Linux only: Just over a year ago, we offered a semi-easy way to rip DVDs in Linux to video files. Had we been up on AcidRip, we could’ve saved ourselves about 900 words.
Okay, that's a bit of overstatement, especially if you like to have a lot of fine-grain control over how your video files turn out. But AcidRip works as a two-click ripper if you want it to. Load a DVD in your drive, start AcidRip, hit the "Load" button in the upper-right corner, then hit "Start" at the bottom. After a good wait, the kind you're used to if you've done this before, an .AVI file of the longest track on your DVD arrives in your home directory, looking like the standard-quality, 700MB-ish video we hear is all over the file sharing networks these days.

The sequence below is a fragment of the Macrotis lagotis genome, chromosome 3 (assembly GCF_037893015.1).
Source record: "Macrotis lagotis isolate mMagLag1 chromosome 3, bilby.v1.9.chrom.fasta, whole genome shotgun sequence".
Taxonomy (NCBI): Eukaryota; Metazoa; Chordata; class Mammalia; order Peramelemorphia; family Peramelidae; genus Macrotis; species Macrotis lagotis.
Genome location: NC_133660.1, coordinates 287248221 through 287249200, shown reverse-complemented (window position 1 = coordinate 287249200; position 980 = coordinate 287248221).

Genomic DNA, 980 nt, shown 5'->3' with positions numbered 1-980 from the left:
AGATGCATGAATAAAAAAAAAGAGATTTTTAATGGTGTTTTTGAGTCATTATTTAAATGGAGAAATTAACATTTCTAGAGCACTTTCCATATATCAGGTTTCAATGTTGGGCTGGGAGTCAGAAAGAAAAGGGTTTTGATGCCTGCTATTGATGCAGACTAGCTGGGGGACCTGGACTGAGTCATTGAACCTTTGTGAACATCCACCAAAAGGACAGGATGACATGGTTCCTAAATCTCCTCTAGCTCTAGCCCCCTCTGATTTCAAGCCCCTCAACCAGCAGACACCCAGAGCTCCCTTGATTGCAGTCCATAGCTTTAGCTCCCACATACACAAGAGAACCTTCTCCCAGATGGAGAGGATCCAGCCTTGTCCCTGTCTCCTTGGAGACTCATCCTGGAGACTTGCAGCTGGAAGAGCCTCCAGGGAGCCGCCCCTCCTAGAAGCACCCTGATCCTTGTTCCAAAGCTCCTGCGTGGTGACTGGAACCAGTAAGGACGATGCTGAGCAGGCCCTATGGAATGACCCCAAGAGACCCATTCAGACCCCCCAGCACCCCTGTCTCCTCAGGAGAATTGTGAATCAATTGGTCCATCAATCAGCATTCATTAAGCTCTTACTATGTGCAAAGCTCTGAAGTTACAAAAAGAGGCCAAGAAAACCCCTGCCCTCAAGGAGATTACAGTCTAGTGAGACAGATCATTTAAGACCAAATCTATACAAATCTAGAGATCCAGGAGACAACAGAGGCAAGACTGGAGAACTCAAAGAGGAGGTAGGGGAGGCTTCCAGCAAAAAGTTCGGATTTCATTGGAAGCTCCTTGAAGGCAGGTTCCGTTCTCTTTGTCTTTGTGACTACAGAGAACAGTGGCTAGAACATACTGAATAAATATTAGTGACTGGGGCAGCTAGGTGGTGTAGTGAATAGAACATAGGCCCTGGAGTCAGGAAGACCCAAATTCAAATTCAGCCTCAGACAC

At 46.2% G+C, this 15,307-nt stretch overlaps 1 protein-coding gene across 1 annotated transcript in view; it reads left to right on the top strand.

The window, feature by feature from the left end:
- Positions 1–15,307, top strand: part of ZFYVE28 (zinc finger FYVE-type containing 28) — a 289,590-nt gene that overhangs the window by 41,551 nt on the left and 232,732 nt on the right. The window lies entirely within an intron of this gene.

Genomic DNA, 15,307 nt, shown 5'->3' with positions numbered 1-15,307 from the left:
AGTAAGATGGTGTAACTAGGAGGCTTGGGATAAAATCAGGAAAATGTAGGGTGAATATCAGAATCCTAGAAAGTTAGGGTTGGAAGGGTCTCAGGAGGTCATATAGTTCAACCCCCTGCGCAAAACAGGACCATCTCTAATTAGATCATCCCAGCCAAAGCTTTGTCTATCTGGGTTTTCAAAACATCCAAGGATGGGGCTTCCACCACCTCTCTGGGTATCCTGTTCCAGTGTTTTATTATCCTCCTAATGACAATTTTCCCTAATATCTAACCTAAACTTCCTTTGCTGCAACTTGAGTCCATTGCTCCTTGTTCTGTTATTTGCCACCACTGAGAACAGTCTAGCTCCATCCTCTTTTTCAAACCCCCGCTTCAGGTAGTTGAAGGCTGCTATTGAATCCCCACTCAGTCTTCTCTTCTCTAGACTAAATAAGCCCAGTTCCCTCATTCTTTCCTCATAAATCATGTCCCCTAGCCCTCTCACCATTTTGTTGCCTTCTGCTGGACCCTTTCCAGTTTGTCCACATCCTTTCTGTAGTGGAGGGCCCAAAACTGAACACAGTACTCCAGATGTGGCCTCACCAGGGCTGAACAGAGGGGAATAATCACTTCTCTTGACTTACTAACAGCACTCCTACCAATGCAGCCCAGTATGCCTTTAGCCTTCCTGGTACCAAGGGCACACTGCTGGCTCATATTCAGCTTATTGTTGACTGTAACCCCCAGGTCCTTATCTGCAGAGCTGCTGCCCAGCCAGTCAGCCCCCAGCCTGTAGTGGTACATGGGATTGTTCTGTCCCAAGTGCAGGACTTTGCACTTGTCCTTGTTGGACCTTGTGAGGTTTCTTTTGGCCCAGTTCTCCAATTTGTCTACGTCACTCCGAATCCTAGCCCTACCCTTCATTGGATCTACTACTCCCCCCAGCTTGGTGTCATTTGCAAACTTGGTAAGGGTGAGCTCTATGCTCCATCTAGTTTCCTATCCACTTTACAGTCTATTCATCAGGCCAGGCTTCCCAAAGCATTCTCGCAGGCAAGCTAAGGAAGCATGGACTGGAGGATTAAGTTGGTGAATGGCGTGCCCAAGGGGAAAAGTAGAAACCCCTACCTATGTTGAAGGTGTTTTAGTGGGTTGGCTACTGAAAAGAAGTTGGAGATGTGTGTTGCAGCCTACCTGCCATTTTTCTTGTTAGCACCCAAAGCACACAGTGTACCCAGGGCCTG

From the single command window, though, you can change most of the ways your DVD gets ripped. You can split up a DVD into multiple files for multi-CD rips, change the audio or video codecs, rip a different or multiple video tracks, add subtitles, check out a preview of your final product at the settings you've chosen, and save all your tweaks to save time later. AcidRip uses the ubiquitous Mplayer and Mencoder for all its work, and doesn't sweat an encrypted, commercial-release DVD.
AcidRip is a free download, and can be found in many popular Linux distributions' repositories.